One thing that I can't quite figure out, is that in comic books (Alan Moore, Neil Gaiman) and roleplaying games (John Tynes, Dennis Detwiller, Greg Stolze), the horror genres are where you go to see all the smart writing, but in films, while there's a few sharp pieces, there's also a lot of sloppy trash.
Moreover, it's not like filmmakers couldn't steal these guys away from their current job for the length of time it takes to make a film -- RPGs pay practically nothing and film budgets are such that even successful comic writers could be lured.
I have a theory on this, though. The success of the horror genre in film is what has lowered its average quality.
Eventually every small production company that's starting out figures that they ought to make a quick horror film or two to help drum up the cash for their real movies. So you have some people who actually don't like horror making decisions about how horror should be made.
Once they set their mind to it they'll convince themselves that they're horror fans and understand the horror genre because they liked Aliens and The Exorcist. I liked When Harry Met Sally, but I can guarantee you that I do not understand the romantic comedy genre.
In some cases the project will take the form of "we want to make sure that everyone knows that we're just having fun here, not taking it seriously, and you should look out for our real stuff down the line". That often results in campy horror, which in the 80s could make decent money, but today doesn't even warrant a theatrical distribution. And it sucked in the 80s too.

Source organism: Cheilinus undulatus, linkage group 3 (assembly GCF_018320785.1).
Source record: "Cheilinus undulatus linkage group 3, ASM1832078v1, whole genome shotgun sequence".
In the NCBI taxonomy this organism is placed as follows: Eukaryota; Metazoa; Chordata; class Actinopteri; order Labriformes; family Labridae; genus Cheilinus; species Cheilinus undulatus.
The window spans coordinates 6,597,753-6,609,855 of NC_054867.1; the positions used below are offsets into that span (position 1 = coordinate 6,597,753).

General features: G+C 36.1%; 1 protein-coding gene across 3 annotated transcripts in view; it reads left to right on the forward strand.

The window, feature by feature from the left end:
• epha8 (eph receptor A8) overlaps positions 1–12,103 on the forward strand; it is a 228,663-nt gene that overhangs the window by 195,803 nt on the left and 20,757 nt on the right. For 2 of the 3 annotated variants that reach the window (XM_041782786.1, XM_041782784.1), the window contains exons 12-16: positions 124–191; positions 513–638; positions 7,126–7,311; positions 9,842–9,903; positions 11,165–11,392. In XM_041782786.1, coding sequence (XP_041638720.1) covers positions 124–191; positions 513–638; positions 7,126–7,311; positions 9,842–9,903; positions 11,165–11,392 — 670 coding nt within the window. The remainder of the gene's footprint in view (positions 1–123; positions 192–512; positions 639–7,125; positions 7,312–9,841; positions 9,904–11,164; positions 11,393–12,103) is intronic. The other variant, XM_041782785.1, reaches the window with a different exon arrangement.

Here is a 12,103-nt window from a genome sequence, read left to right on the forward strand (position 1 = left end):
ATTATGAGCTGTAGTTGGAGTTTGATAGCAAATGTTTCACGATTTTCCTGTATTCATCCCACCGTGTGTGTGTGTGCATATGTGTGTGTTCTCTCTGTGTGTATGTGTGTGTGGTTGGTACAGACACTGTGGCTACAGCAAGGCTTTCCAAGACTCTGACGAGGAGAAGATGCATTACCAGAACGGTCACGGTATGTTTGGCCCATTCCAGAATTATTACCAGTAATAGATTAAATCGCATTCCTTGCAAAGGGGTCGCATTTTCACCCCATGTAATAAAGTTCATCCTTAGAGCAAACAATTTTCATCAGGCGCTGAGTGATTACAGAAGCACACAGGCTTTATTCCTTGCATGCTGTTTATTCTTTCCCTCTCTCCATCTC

Otherwise, it'll just result in a series of mediocre decisions -- often partially saved nowadays by higher budgets, thus allowing talented cinematographers and production designers to at least make the visuals powerful.
Despite this, even mediocre horror films can turn a tidy profit. And this is another reason the average quality of horror films is low.
If you've put together a $1-3 million budget drama about the trials of family life or the emptiness of the human experience, it has to be fantastic to make it onto more than three screens.
But you do the same with a horror film, and as long as it doesn't actively stink, they'll toss it out onto at least a few hundred or a thousand screens and make some cash. Which, of course, drives more people who have no interest in horror to try their hand at making horror movies.
And the final link in the chain is me, and people like me. Horror fans desperate for the kinds of stories that they won't show on television, and who enjoy seeing a film in the theater -- so we're willing to buy a ticket to even the mediocre ones because they're all we got, and even a mid-range film usually includes a few excellent moments (which is often what makes it a mid-range film).